I think it is a privilege as not everyone gets there. Getting older has hit me more recently by losing my mum and a sibling. Its the realisation that I am now the next generation to enter Gods waiting room. Like everyone I don’t like the physical changes inevitable with ageing but I embrace what are the remnants of youth. I have moments of bumbling most likely due to hormones. You know, when you see older women having mini anxiety attacks, usually when paying for a purchase. Where is my wallet? oh I have just put it back in my bag before paying, where are my glasses? the glasses that I don’t want to wear but now need to, oh they are sitting on top of my head, where are my car keys? Madly rummaging through the handbag and then finding them in the side pocket where a previously organized Audrey would have put them.
I do dread bumping into people that haven’t seen me for 10 years as I know they are thinking the same thing I am thinking about them … gee whiz…she looks older. I am always trying to take a nice photo that my children might be proud of one day. I never like the photos but I always say. put it away for five years and when you pull it out you will think how good you looked back then. I am quite outspoken and I can imagine I will be one of those older women that myself have mistaken for being nuts. In reality they have just become comfortable in their own skin and not afraid to say what they think. I can feel it already ….
Do magazines or ad campaigns talk to your generation
They don’t to me. I know what I like and don’t like and as fashion moves so fast it doesn’t have time to brainwash me into a particular look. I appreciate the creativity of beautiful photography but don’t appreciate the overload of information telling me the latest and greatest. It is like the restaurant flavour of the moment. I don’t buy the hype till it has well and truly earned the credit.
How do you approach fashion compared to your mother’s generation?
I couldn’t compare considering the age difference and our individual life opportunities we have and haven’t had. But I know if my mum had her younger life again and the means, she would be the Channel suit lover. Her wardrobe would also consist of pleated skirts with silk blouses and a McQueen jacket. Her favourite shoes were the Audrey shoe by Ferragamo. . Only recently have I realized our tastes were not too different.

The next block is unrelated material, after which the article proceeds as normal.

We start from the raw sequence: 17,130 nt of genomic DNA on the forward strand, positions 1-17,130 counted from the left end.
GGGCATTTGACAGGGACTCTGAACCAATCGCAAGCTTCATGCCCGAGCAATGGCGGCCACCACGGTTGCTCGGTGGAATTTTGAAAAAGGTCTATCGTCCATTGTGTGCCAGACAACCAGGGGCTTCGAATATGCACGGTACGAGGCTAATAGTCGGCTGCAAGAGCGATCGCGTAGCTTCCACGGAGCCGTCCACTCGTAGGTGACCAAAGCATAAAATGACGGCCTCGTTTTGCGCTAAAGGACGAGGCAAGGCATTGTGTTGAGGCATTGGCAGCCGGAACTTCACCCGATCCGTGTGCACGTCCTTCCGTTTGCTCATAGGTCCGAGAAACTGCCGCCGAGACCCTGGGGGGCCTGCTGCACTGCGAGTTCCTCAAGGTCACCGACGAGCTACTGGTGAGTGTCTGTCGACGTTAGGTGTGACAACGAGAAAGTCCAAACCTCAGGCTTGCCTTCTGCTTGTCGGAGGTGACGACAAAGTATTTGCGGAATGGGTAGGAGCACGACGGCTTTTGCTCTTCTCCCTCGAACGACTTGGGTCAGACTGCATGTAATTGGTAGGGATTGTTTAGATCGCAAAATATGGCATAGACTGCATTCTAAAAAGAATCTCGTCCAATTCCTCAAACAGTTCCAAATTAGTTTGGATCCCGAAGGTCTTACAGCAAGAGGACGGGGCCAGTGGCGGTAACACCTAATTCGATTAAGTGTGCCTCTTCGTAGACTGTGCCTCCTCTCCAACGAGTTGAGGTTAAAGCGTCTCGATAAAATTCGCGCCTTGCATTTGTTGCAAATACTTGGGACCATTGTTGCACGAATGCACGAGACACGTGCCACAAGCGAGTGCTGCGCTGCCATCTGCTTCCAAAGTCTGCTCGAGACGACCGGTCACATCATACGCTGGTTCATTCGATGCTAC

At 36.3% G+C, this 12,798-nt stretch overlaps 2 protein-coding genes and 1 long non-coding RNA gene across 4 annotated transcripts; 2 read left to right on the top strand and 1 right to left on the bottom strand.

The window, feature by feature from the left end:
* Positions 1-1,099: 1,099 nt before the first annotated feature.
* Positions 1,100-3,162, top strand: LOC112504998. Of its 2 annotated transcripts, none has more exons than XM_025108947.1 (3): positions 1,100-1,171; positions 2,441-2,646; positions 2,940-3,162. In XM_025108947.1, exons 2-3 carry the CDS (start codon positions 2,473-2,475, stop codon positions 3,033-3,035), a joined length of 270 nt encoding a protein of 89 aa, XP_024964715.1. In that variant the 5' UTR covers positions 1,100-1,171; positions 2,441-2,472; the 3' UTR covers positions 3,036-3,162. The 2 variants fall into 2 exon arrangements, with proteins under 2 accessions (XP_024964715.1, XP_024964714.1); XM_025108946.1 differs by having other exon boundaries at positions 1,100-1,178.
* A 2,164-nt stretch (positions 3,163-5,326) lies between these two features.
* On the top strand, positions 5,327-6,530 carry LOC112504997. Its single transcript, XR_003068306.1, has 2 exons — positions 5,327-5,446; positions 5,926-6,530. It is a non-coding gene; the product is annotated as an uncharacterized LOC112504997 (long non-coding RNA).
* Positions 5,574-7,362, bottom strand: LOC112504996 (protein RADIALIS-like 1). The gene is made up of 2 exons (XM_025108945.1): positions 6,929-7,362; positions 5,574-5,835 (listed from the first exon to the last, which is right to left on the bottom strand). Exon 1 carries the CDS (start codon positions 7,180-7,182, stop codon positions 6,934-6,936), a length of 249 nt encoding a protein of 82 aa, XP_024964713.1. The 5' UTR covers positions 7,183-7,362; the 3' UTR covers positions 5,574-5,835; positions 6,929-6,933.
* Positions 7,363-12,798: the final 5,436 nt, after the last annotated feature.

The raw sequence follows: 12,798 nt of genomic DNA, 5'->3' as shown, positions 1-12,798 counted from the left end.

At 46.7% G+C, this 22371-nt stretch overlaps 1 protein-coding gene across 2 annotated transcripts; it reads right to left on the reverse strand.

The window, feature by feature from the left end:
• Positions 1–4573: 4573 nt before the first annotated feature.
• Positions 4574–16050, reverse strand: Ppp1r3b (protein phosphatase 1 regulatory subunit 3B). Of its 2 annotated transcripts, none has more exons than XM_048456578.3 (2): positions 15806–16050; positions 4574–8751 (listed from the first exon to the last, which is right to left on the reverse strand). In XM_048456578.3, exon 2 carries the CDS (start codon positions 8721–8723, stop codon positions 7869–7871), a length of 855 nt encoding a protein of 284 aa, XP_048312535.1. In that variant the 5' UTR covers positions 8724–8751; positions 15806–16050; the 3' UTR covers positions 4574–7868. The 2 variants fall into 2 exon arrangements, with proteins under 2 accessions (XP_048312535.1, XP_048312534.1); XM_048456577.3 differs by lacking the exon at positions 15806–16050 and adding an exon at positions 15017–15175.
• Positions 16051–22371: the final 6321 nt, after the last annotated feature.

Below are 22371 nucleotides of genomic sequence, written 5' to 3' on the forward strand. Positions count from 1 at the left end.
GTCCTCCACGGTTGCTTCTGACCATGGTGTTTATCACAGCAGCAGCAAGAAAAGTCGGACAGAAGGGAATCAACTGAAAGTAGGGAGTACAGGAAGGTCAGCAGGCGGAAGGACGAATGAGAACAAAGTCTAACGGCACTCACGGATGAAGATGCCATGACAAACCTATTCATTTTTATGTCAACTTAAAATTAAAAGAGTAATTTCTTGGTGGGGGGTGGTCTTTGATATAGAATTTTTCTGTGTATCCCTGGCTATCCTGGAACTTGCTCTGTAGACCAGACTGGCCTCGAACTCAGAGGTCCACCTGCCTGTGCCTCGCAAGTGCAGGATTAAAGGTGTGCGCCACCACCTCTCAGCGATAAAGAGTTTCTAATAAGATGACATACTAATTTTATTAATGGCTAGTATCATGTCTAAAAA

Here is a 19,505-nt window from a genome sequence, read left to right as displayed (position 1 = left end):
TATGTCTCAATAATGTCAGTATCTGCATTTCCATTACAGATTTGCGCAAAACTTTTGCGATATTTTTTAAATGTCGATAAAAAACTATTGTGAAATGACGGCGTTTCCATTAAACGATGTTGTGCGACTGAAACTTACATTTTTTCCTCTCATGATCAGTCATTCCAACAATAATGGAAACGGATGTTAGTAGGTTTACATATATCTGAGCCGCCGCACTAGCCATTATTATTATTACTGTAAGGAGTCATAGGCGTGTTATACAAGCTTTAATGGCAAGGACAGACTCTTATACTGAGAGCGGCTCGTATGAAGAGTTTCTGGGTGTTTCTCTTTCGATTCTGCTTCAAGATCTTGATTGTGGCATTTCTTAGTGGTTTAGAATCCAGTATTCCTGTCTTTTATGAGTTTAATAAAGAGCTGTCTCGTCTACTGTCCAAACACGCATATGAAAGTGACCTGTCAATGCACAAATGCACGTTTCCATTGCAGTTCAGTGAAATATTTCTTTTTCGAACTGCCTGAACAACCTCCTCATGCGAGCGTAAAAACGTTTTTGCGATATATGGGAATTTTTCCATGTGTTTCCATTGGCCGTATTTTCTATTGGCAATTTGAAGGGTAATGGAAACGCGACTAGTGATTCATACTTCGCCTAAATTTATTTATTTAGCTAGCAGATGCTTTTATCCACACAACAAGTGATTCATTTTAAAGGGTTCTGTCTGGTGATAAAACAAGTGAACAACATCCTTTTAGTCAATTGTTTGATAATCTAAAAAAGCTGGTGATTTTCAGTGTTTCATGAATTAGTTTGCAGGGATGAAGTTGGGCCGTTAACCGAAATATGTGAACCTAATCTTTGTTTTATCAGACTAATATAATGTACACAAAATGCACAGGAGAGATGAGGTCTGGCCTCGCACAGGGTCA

Where are the clothes in the shots from?
Jac and Jack of course! As is 95% of my wardrobe. Shoes, Sergio Rossi and Mansur Gabriel . Hat Jane Lambert and bracelet Dinosaur Designs
What are the things that are most important in your life as you get older?
The expected answer would be to spend more time with family but in reality while still working, excess time is a luxury. What is important is to have the other cliché, more quality time together. Most nights we indulge in talking at the dinner table, long after the meal is finished. I want to have the time to instil in my children to be hard working and do the right thing by all people. Spending time with our little poodle Rigby and more holidays. I realise that to able to get through the rest of my life in some semblance of good health I need to go for that walk in the morning…. maybe tomorrow. Through my work I want to not just sell sweaters but make my customers feel good about themselves and the choices they have made. Having their thanks is the drug that keeps me going back.